Different types of E-commerce

E-commerce can be classified into five different types. They are:

  1. Business to consumer (B2C) e-commerce.
  2. Business to business (B2B) e-commerce.
  3. Consumer to consumer (C2C) e-commerce.
  4. Peer to peer (P2P) e-commerce.
  5. M-commerce (Thanasankit, 2003).

Business to consumer e-commerce (B2C)

This type of e-commerce is about selling goods to the consumer. According to Jaworsky and Rayport (2003), business to consumer e-commerce is a market-driven perspective because firms are responsive to the change and need of market places. It includes online retailers, market creators, content providers and service providers.   It was started in 1995 first by Amazon. From then on it has been witnessing a significant increase in demand among both consumers and businesses. In 2010, B2C E-commerce has made around $255 billion turnover.

Business to business (B2B)

As the name suggests, B2B e-commerce is about selling goods and services between businesses. B2B also has a huge market. It includes e-distributors and e-procurement companies. It has been identified that, in 2010 around $ 3.6 trillions of transactions have been made in United States both online or offline.

Consumer to consumer (C2C)

It deals with selling products and services between consumers. C2C e-commerce works when one consumer puts his or her product in the internet market on auction or sale for another consumer to buy and make profit through it. It has been identified that, in 2010, global C2C market was $ 80 billion.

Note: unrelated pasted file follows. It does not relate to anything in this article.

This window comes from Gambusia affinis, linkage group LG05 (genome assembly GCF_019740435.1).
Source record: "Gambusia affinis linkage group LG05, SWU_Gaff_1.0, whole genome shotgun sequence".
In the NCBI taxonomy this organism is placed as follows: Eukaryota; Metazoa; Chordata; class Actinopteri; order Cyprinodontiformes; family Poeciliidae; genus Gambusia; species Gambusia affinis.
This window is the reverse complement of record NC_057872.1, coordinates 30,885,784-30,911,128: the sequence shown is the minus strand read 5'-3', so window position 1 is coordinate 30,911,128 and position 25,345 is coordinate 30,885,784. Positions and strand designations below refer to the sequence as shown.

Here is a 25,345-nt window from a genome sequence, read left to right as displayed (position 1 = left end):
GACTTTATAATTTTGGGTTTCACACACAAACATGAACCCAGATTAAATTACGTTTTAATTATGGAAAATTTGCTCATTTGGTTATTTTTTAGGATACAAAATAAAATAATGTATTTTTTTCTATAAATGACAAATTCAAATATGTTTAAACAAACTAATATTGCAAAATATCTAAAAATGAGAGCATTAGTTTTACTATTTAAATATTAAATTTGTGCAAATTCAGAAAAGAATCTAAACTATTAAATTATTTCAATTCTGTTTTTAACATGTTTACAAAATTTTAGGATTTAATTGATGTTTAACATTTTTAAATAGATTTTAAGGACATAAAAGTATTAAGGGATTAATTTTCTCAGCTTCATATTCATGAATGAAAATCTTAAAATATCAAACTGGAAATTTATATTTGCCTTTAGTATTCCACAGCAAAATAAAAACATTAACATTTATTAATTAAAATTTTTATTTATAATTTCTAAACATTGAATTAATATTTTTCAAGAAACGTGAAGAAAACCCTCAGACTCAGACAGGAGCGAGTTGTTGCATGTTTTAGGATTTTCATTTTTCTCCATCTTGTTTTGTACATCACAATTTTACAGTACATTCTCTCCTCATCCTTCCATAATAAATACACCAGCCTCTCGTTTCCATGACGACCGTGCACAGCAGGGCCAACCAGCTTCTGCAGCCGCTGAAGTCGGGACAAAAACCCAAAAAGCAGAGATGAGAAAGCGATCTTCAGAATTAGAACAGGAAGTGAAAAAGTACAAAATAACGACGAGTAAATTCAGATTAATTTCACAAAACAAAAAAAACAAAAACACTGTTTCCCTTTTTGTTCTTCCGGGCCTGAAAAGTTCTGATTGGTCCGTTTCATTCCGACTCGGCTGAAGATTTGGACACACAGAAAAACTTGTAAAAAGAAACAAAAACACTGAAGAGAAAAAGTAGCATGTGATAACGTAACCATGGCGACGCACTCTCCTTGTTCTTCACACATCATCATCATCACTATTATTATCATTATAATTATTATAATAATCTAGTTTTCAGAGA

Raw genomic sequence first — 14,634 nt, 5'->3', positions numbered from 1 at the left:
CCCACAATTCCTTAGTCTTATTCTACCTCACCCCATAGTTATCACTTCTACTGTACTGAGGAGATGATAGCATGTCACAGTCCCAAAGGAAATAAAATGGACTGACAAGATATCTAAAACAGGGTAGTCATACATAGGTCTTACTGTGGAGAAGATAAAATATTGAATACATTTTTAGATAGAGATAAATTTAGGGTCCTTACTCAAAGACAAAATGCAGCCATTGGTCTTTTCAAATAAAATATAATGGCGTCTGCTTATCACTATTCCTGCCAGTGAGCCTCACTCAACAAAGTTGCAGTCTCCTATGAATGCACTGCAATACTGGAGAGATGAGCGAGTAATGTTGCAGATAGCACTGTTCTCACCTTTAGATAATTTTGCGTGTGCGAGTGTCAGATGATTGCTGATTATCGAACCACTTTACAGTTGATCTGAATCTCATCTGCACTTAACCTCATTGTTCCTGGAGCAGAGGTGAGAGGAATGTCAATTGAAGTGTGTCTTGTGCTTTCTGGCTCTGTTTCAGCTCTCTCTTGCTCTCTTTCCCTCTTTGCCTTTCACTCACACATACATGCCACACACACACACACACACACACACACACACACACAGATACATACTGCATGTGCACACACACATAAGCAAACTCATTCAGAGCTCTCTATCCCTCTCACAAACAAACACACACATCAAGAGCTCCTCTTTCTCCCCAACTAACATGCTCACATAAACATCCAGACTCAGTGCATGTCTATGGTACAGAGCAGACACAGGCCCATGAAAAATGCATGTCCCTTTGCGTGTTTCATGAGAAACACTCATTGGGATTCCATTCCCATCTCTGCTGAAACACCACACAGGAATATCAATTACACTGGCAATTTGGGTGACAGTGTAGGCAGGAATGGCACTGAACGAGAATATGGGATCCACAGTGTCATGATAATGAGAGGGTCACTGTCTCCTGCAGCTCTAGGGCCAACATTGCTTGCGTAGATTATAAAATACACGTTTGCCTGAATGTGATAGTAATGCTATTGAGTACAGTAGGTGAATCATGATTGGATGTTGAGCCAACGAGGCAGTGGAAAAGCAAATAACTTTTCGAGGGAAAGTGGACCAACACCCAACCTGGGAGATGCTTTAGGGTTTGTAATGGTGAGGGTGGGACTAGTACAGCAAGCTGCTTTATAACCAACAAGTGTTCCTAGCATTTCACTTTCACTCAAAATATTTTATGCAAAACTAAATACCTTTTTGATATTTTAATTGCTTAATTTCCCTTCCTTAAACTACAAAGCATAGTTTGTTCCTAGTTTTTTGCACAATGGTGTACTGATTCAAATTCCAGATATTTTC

Peer to peer (P2P)

P2P e-commerce is one in which users send files to web servers in e-commerce, through shared resources. It helps in making money with the help of advertisements where internet users have shared their files (Kenneth, 2008). For example, Bit torrent is widely used by P2P networks in order to download video and software by customers.

M-commerce

It  is about use of wireless devices to enable business transactions. It uses wireless network to connect to devices such as Iphone, Black Berry and laptop for executing business transactions. Once the devices are connected to the network, consumers can make use of them to conduct price comparisons, banking, stock trades and much more.

References

  • Thanasankit T (2003), E-commerce and cultural values, Idea Group Publishing, London.
  • Jaworski J B  and Rayport J F (2003), Introduction to Ecommerce, Tata McGraw Hill, New         Delhi.
  • Kenneth L C (2008), E-commerce, Pearson Education India, New Delhi, pp 56.
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